Mbambisa shatters a science myth
IT HAS been consistently said that men are better than women in maths and science. But women such as Gcineka Mbambisa are slowly changing this mindset
Many people have been brought up to believe that the male mind is rational, logical and analytical, while limiting the female mind to caring and emotion.
This perception has ruffled the feathers of feminists.
But women such as Gcineka Mbambisa are slowly changing this mindset.
Mbambisa, who hails from Mthatha, Eastern Cape, was recently awarded the 2012 L'Oréal Unesco For Women in Science Fellowship.
She is among 10 women scientists from across Sub-Saharan Africa who were awarded fellowships for their work in science - chosen from about 207 applicants.
The awards are open to all women scientists up to age 40, working towards a PhD in the fields of science.
The scientific research areas covered by this year's fellows include computer science, microbiology, environmental science, pharmaceutical microbiology, environmental health, dermatology, genetics, biomedical technology and molecular biology.
The 26-year-old Mbambisa is without doubt a very worthy recipient of the award.
She was raised as one of seven children by her housewife mother and father, who took early retirement when she was completing her Grade 5.
Mbambisa faced a string of challenges, including losing her mother in her first year of high school, developing a skin disorder in Grade 11 that caused her untold emotional stress and losing a brother that same year.
"After matriculating, I was faced with a tough decision. I wanted to pursue my tertiary studies, but I was worried about the financial burden this would place on my family of eight, who was already supported only by my father's income.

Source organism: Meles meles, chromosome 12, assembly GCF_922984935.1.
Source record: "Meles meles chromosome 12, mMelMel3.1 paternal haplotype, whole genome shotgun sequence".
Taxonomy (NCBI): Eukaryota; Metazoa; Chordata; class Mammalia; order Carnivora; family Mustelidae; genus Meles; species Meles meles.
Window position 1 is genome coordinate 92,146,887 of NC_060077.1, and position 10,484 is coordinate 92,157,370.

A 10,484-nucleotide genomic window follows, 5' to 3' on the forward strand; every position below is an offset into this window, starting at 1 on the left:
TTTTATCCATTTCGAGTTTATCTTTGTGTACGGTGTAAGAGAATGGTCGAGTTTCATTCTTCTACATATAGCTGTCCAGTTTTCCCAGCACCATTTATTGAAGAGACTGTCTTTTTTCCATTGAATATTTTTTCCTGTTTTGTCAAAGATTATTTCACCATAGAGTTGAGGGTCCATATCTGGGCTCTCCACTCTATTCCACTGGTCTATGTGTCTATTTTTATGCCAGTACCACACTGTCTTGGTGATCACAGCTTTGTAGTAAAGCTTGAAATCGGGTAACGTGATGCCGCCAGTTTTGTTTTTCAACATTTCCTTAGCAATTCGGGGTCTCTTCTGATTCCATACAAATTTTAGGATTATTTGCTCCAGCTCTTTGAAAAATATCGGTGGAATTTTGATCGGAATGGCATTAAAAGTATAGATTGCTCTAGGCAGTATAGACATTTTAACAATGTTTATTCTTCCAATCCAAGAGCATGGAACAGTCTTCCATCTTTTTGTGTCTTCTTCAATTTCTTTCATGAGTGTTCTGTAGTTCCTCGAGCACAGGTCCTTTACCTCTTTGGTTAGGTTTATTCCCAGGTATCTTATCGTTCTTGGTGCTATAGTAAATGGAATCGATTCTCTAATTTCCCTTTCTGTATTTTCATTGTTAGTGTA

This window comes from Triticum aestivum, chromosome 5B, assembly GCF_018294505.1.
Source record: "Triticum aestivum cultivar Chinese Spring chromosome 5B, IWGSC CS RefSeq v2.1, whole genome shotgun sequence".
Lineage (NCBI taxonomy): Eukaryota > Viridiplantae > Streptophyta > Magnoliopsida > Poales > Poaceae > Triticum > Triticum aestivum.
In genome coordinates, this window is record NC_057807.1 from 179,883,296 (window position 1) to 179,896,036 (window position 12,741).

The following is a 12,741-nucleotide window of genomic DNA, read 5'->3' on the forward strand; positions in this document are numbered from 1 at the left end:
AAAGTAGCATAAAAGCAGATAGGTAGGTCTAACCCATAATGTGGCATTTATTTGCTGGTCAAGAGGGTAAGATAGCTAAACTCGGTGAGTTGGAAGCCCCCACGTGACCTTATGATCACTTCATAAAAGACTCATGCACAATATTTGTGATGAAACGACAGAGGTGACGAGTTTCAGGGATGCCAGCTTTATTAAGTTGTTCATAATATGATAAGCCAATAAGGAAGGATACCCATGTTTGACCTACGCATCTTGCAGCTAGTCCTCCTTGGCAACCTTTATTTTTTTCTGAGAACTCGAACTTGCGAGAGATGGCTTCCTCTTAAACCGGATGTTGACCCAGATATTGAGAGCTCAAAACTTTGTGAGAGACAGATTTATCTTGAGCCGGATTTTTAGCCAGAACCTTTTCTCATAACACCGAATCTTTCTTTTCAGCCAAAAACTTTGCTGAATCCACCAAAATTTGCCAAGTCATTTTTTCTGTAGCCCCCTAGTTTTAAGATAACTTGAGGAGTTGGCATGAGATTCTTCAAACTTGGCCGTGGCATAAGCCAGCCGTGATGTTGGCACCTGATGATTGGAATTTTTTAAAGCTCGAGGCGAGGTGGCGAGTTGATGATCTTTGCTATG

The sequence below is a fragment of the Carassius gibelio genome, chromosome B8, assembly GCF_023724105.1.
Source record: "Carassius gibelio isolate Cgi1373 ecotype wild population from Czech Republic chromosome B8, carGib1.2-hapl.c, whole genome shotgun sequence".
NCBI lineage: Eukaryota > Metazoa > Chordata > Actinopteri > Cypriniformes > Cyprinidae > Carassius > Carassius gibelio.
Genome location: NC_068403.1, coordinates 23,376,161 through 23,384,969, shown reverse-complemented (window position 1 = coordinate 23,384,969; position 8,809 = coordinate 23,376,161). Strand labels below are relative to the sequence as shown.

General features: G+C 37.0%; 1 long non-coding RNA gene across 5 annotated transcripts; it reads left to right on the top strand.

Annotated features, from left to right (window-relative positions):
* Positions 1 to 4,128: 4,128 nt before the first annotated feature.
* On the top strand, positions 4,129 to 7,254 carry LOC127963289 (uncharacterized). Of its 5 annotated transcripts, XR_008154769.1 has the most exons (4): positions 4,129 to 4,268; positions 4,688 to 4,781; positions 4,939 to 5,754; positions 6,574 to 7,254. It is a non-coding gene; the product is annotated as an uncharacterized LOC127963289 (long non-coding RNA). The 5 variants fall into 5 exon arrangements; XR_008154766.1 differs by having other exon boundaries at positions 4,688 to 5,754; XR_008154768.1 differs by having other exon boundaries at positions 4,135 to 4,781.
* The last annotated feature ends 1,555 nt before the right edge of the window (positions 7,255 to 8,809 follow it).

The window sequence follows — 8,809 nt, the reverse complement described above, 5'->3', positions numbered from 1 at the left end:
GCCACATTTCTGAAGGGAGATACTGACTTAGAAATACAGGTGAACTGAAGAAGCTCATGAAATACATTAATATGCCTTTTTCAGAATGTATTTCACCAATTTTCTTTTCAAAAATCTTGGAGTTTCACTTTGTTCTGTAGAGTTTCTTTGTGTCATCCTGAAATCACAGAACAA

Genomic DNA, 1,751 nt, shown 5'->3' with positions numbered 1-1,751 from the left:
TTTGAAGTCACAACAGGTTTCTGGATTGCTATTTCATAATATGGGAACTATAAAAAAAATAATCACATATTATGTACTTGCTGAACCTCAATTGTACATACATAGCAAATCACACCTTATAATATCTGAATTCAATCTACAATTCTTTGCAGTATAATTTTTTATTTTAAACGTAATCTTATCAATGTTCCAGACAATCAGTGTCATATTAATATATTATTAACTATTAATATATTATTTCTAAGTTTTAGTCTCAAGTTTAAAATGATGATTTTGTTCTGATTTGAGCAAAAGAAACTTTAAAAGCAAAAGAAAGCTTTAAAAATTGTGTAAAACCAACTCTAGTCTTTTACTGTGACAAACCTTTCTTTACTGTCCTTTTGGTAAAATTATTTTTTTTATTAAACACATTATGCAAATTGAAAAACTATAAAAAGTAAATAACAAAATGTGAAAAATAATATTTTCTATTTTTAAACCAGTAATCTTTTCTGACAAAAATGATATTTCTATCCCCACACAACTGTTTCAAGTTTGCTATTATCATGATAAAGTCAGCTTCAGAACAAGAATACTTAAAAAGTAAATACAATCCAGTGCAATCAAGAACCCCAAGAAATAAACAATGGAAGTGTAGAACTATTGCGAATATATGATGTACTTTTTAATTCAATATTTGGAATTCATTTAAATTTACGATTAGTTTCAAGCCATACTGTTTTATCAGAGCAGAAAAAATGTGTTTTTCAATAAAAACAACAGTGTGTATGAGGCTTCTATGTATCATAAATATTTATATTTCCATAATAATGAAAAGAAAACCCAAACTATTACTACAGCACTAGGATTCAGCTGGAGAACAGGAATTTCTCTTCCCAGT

"Tertiary education seemed like a mirage, a situation that was made more daunting by the fact that I had no access to information on financial assistance," she says.
"My initial hesitation in applying for tertiary education dissolved when I realised that failure, like success, saps energy and passion. It is the individual mental culture that makes the difference and problems thrive and multiply when they are treated as prohibitive obstacles.
"In the course of searching for a way out, I received a government loan and this saw me through my undergraduate studies at Rhodes University from 2003 to 2005," Mbambisa says.
During this time her father pdied. His death put a stop to the meagre stipend from home and she had to stop studying.
"I managed to complete my Honours and Master's in Science later, eventually pursuing my PhD in Chemistry at the University of the Western Cape.
"Learning and research came with a strong sense of fulfilment and pursuing my PhD seemed to make little sense to anyone but myself in the face of such financial constraints. But I believed in the idea, even when the reality was a financial nightmare," Mbambisa says.
Her PhD research focuses on the production and characterisation of composite polymeric materials and nano-alloys in terms of their application in the construction of hybrid solar cells (photovoltaic devices). Mbambisa explains the scientific jargon.
"My research is informed by the current global energy crisis.
Existing energy supplies, which are mainly derived from non-renewable fuels, are not able to satisfy demand and as such, more renewable forms of energy are being explored. In Africa, the main focus is on solar energy and investigating ways to cut the costs of solar energy supply.
"One way of reducing these costs is using cheaper materials, hence my research exploring the use of organic compounds as photovoltaic materials (photovoltaic power generation employs solar panels).
"Against this backdrop, the overall goal of my research is to develop highly efficient materials at a very low cost, in an effort to make solar energy accessible to communities across Africa," she says.
Among other things, Mbambisa who was awarded R160,000 towards her PhD research, hopes that winning the fellowship will provide her a platform to share her testimony with women, who in the face of similar adversities, might otherwise never follow their dreams.
"This award is inspirational not only for me, but for young people who want to pursue science. I am very happy to be an example of what perseverance, passion and hard work can do," she says.